The Burden of Clostridioides Difficile on COVID-19 Hospitalizations in the United States

Link to article at PubMed

J Gastroenterol Hepatol. 2023 Jan 20. doi: 10.1111/jgh.16128. Online ahead of print.


INTRODUCTION: Clostridioides difficile infection (CDI) is the leading cause of hospital acquired-infectious diarrhea in the United States. In this study, we assess the prevalence and impact of CDI in COVID-19 hospitalizations in the United States.

METHODS: We used the 2020 National Inpatient Sample database to identify adult patients with COVID-19. The patients were stratified into two groups based on the presence of CDI. The impact of CDI on outcomes such as in-hospital mortality, ICU admission, shock, acute kidney injury (AKI), and sepsis rates. Multivariate regression analysis was performed to assess the effects of CDI on outcomes.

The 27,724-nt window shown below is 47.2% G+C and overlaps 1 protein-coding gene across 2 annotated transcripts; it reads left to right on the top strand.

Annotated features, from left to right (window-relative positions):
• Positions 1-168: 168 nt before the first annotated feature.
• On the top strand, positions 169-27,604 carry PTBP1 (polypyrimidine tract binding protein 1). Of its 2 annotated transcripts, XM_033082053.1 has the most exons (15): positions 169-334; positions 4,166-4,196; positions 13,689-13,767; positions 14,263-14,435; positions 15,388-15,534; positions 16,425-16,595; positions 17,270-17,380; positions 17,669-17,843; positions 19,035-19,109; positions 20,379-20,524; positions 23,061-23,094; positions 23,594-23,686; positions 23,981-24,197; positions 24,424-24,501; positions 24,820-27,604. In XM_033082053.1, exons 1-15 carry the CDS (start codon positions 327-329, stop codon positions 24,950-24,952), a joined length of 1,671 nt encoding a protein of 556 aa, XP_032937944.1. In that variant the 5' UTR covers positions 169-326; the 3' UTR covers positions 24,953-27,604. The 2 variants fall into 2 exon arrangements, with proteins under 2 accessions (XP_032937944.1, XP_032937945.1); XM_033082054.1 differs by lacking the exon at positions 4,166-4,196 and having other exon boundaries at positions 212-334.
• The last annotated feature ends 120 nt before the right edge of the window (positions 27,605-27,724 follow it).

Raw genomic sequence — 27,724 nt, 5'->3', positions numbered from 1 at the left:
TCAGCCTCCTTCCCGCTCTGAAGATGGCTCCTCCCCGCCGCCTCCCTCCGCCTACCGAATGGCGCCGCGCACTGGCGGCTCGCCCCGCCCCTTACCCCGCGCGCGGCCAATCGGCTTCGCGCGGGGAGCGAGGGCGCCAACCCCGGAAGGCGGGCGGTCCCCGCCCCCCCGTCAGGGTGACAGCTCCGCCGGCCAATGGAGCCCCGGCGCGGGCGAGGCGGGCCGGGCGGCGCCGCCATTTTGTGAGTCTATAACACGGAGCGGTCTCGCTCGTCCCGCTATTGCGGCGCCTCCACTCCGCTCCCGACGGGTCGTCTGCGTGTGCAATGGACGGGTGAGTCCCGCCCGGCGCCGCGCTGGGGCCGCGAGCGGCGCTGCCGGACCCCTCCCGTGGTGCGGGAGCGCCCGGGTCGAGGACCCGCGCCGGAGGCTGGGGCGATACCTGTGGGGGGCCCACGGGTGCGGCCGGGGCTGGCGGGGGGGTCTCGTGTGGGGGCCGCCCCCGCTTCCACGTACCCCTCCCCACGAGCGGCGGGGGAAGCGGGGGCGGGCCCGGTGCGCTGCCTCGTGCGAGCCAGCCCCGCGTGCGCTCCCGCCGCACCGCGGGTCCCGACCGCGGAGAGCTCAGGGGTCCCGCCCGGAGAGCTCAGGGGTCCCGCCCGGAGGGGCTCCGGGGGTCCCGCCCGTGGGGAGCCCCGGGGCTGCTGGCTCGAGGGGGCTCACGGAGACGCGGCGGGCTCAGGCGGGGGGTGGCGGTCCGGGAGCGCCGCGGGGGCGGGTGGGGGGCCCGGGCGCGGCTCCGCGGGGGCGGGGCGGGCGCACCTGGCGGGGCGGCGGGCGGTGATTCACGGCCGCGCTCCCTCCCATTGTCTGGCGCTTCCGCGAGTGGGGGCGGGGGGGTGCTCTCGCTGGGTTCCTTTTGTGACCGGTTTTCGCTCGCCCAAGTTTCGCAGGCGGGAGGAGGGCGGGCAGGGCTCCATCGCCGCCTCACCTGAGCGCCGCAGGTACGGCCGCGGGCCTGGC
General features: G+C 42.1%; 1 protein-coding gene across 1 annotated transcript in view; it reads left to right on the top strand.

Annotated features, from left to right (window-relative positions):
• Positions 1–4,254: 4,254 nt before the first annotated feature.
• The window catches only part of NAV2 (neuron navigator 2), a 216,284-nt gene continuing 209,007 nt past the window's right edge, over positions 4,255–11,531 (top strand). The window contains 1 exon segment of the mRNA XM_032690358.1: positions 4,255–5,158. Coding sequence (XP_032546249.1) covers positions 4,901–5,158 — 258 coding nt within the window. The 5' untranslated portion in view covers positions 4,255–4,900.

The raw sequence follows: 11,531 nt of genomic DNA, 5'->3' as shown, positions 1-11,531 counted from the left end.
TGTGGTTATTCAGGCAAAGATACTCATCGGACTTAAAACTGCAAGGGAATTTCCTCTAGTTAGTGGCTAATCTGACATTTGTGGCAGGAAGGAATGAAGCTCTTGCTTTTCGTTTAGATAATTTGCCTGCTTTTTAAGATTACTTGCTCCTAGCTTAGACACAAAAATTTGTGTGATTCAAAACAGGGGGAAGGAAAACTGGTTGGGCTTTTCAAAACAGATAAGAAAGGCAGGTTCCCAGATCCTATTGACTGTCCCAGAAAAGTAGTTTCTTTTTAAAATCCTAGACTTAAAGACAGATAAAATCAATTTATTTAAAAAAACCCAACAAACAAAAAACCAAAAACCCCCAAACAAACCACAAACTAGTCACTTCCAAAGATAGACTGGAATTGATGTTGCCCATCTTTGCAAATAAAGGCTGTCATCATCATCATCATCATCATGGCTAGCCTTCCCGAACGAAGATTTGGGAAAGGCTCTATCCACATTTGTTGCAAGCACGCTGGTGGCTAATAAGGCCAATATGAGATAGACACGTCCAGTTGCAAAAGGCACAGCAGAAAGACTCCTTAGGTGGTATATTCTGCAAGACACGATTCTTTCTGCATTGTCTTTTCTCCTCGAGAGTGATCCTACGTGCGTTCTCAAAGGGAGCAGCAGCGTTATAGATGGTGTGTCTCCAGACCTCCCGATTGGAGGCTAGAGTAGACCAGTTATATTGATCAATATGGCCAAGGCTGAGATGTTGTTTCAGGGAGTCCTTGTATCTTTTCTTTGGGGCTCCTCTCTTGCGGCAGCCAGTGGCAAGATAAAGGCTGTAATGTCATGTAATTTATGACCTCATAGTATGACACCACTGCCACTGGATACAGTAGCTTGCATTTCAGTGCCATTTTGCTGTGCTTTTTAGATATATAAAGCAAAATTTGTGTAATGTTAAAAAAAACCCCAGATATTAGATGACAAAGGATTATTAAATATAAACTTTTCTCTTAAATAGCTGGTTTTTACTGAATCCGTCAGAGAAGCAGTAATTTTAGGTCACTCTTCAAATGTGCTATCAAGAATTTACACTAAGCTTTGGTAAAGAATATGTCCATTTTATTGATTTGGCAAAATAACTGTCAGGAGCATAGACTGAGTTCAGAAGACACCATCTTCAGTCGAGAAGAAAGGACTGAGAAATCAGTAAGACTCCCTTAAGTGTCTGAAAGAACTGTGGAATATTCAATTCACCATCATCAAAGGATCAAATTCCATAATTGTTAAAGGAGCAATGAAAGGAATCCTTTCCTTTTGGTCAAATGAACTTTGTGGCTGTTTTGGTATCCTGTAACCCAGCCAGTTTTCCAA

RESULTS: The study population comprised 1,581,585 patients with COVID-19. Among these, 0.65% of people had a CDI. There was a higher incidence of mortality in patients with COVID-19 and CDI compared to patients without COVID-19 (23.25% vs. 13.33%, p<0.001). The patients with COVID-19 and CDI had a higher incidence of sepsis (7.69% vs. 5%, p<0.001), shock (23.59% vs. 8.59%, p<0.001), ICU admission (25.54% vs. 12.28%, p<0.001) and AKI (47.71% vs. 28.52%, p<0.001). On multivariate analysis, patients with CDI had a statistically significant higher risk of mortality than those without (aOR-1.47, p<0.001). We also noted a statistically significant higher risk of sepsis (aOR-1.47, p<0.001), shock (aOR-2.7, p<0.001), AKI (aOR-1.55, p<0.001), and ICU admission (aOR-2.16, p<0.001) in the study population.

CONCLUSIONS: Our study revealed the prevalence of CDI in COVID-19 patients was 0.65%. Although the prevalence was low, its presence is associated with worse outcomes and higher resource utilization.

PMID:36662626 | DOI:10.1111/jgh.16128

Leave a Reply

Your email address will not be published. Required fields are marked *